back to article Securing the remote estate

One of the challenges of managing a remote desktop estate is security. It’s not a new problem, but it has been raised higher in the collective consciousness in the last few years, thanks to the proliferation of smaller, cheaper and more portable devices. Its not enough to blame human nature - although sitting here as I type I …

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Pint

Hmm

Not an easy one really.

Where i work their are multiple domains with different security requirement levels.

One for example has fully encrypted machines with a request for username and 2 passwords to get the machine into a usable state remotely, and then the wireless is disabled in the bios using the passworded bios to stop it being turned back on, to ensure no interception at all.

At the other end of the spectrum was an old domain where users had been let loose and had a simple VPN connection to get back into the network. Obviously this worked on all but the worst net connections in the world and users had local admin rights as well... always great for fault finding...

The most common is a middle level approach where the machine is encrypted and all connections are managed thru one software set and the only way to power the machine on is to have a seperate device plugged into it, which also requires its own access code ( kind of like an RSA token, but better) and this then allows fully encrypted (2048 bit) tunnel to be formed back into our network. Dead easy stuff.

Users are also told not to leave any important stuff on their machine. As its encrypted if the HDD gets a tiny it iffy the whole lot is nigh on impossible to get back. They are meant to have a laptop to log back into the office for a reason so nothing should be stored on their machines that is considered secure.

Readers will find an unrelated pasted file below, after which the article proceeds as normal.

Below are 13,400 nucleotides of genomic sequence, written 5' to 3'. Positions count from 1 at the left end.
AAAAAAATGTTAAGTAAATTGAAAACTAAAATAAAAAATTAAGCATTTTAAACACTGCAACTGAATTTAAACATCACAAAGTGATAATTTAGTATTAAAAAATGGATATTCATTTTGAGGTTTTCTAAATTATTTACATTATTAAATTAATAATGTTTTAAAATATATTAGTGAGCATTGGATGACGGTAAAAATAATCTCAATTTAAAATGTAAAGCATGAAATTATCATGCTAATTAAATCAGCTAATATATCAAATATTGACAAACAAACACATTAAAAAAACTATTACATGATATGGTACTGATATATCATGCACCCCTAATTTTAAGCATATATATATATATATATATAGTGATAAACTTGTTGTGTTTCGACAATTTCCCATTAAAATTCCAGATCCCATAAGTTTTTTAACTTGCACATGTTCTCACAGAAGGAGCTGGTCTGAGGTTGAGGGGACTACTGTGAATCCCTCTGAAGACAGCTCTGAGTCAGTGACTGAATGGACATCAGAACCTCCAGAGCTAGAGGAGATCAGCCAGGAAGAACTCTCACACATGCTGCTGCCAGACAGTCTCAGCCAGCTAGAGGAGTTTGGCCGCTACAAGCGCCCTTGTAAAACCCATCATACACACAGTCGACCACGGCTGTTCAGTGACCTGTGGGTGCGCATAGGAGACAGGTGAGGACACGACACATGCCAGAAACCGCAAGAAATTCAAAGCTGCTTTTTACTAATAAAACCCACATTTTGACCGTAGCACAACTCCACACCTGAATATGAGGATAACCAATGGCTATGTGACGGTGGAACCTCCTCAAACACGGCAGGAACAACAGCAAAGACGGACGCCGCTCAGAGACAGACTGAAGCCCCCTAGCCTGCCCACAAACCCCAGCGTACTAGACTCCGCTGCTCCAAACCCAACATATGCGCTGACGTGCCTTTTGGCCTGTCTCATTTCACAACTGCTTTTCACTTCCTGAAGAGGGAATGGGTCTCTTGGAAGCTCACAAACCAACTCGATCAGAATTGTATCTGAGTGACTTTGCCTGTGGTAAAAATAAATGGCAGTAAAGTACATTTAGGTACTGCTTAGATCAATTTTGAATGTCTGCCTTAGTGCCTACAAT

And after all that the sole support is for the solutions is often quite busy and not likely to be without work for a long time :D

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Silver badge
Big Brother

Keep IT Simply Stupid ...... for Big Brother has Help which you cannot even Imagine

Methinks it is delusional to imagine or to expect that any machine connected to and transferring information/metadata over the Internet and Networks InterNetworking is secured, with that information/metadata being thought to be exclusive and free from unknown and/or unauthorised third party knowledge.

If you want privacy ....stay off the Internet, for it does not accept the application of rules or third parties imagining that they can share information secretly for personal/singular advantage, with impunity and immunity, causing a collateral disadvantage elsewhere.

And to rant and rave in any sort of disagreement and campaign to prove the opposite will only end up in proving the point.

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Anonymous Coward

Senior Management

The weak link is typically the senior management who:

a) Usually understand nothing about security (IT or otherwise);

b) Won't listen to what they are told and won't read even the shortest user guide;

c) Will not follow the company IT / Security policies that they signed;

d) Demand that they have Admin rights so they can install various crap, often of dubious origins.

You can argue but you will lose - but it will still be your fault and not theirs when their system gets trashed. Even the best security strategies, carefully planned and implemented are vulnerable to the utter irresponsibility of those at the top.

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Boffin

It's a fine line

amanfromMars 1 has hit the nail on the head in a delightfully abstract fashion! No system is secure, just more secure and AC @ 12:10 makes an excellent point regarding the unforgiving nature of encryption software. However, IMHO encryption software is still worth the risk for the level of protection it offers.